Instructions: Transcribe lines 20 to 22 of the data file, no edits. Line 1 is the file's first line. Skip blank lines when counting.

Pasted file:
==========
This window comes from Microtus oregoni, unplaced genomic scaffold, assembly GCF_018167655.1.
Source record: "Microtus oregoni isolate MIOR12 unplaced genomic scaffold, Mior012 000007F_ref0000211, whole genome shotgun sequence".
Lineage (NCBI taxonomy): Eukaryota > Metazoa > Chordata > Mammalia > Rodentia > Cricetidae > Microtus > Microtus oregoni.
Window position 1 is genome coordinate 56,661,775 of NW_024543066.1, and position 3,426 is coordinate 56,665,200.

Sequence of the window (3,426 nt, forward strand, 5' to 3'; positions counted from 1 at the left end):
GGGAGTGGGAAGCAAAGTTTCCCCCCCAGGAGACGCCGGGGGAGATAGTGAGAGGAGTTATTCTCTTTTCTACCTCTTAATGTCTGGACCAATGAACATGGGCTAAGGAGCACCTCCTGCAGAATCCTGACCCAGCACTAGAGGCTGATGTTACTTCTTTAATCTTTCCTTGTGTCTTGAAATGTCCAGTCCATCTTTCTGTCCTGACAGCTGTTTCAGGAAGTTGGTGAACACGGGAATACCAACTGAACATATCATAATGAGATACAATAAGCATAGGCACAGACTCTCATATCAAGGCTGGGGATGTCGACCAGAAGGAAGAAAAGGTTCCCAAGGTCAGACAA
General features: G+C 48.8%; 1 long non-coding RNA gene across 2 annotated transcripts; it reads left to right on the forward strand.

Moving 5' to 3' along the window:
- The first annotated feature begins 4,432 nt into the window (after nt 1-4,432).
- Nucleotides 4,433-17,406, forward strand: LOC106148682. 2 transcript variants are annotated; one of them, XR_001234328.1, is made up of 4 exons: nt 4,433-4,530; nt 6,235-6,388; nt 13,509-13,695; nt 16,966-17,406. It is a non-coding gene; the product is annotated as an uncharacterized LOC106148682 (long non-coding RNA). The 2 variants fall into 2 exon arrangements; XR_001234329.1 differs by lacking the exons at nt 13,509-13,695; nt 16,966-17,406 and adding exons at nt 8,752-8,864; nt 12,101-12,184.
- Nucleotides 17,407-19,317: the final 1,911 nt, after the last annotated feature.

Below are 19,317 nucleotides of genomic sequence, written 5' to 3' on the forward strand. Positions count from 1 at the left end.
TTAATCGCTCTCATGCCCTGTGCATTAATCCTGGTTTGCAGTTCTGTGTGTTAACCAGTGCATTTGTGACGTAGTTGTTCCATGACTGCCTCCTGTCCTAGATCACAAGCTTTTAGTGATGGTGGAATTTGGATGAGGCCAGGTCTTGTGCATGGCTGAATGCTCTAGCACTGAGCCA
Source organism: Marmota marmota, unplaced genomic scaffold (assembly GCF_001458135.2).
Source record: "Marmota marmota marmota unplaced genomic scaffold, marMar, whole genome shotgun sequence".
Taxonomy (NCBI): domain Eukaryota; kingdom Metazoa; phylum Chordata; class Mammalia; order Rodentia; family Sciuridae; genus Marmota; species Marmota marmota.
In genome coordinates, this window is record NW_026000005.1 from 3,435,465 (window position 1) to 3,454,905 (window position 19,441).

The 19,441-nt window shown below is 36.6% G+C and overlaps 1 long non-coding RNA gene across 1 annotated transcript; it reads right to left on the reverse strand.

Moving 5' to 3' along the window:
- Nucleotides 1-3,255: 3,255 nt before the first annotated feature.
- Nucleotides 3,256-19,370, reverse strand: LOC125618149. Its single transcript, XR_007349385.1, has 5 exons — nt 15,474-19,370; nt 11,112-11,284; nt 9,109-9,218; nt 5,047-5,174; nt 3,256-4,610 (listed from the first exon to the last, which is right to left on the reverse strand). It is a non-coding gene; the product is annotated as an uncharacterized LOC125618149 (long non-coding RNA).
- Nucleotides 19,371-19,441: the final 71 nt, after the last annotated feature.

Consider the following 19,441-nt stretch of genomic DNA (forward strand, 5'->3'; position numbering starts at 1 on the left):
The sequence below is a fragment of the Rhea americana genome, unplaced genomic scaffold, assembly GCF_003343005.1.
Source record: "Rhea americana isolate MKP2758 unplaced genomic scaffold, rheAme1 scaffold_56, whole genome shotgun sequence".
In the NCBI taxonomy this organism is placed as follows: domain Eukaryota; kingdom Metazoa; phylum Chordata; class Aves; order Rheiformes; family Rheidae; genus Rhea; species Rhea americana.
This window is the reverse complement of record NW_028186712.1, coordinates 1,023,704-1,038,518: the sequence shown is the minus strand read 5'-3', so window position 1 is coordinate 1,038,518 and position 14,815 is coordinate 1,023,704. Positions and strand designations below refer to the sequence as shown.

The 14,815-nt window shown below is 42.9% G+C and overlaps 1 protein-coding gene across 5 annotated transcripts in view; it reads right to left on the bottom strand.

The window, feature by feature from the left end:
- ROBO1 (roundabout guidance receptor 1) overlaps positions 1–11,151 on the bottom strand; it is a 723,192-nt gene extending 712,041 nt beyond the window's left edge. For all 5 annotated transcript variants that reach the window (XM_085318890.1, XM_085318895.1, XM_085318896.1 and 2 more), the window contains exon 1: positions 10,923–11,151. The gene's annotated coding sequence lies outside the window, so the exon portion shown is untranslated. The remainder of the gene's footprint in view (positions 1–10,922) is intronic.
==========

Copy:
- Nucleotides 1-3,255: 3,255 nt before the first annotated feature.
- Nucleotides 3,256-19,370, reverse strand: LOC125618149. Its single transcript, XR_007349385.1, has 5 exons — nt 15,474-19,370; nt 11,112-11,284; nt 9,109-9,218; nt 5,047-5,174; nt 3,256-4,610 (listed from the first exon to the last, which is right to left on the reverse strand). It is a non-coding gene; the product is annotated as an uncharacterized LOC125618149 (long non-coding RNA).
- Nucleotides 19,371-19,441: the final 71 nt, after the last annotated feature.